Gulyakov Alexander Dmitrievich, Candidate of juridical sciences, associate professor, Rector of Penza State University (40 Krasnaya street, Penza, Russia), firstname.lastname@example.org
Salomatin Aleksey Yur'evich, Doctor of juridical sciences, doctor of historical sciences, professor, head of sub-department of state and law theory and political science, director of the center for comparative legal policy at Penza State University (40 Krasnaya street, Penza, Russia), email@example.com
Background. Canada represents the so-called ‘mixed model of federalism’ when the state has been formed simultaneously from ‘the bottom’ due to the initiative of local elites and local people and from ‘the top’ due to the permission of the central imperial power. But what were the reasons and consequences of thi given model?
Materials and methods. The authors applied historical facts, political biographies, social and economic data description to demonstrate peculiarities and the dynamics of the Canadian model of federalism.
Results. It seems that economic and other pragmatic (not ideological) factors dominated in the process of federative state creation. The Canadian founding fathers refused to copy the American federative model with broad autonomy of the states. Not to forget they were especially disgusted with the Civil War (1861–1865) between the North and the South.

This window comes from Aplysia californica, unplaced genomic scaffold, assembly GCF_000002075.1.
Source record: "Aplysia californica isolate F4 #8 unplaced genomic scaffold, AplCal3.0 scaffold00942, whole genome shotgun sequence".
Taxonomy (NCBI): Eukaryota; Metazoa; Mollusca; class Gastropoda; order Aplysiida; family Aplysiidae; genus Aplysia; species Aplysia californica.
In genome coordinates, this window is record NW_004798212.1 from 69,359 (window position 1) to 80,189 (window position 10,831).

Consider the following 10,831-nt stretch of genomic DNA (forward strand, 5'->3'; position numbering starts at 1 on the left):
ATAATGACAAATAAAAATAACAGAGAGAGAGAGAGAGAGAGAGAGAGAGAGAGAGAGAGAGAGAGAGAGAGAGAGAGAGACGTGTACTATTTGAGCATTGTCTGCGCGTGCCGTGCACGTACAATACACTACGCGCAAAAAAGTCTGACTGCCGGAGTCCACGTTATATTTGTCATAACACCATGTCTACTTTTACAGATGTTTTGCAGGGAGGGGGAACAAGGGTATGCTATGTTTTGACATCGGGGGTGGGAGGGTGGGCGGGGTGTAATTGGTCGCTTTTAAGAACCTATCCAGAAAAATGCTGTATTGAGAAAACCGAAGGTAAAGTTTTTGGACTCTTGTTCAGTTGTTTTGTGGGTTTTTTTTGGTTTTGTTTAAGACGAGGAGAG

Conclusions. Officially the Canadian federation is strongly centralized. But in reality it’s a decentralized one. It’s instability and tendency for constant change is a result of its ’mixed model’ when the Canadian government, provinces and imperial London competed with each other. It was also impossible to preserve high degree of centralization in the face of a sharp contradiction between English speaking Canada and French speaking Canada. Frankly speaking, the Quebeck factor is a constant threat to the Canadian federalism.
models of federalism, Canadian federalism, history of the Canadian state, founding fathers of Canada, Quebek factor.
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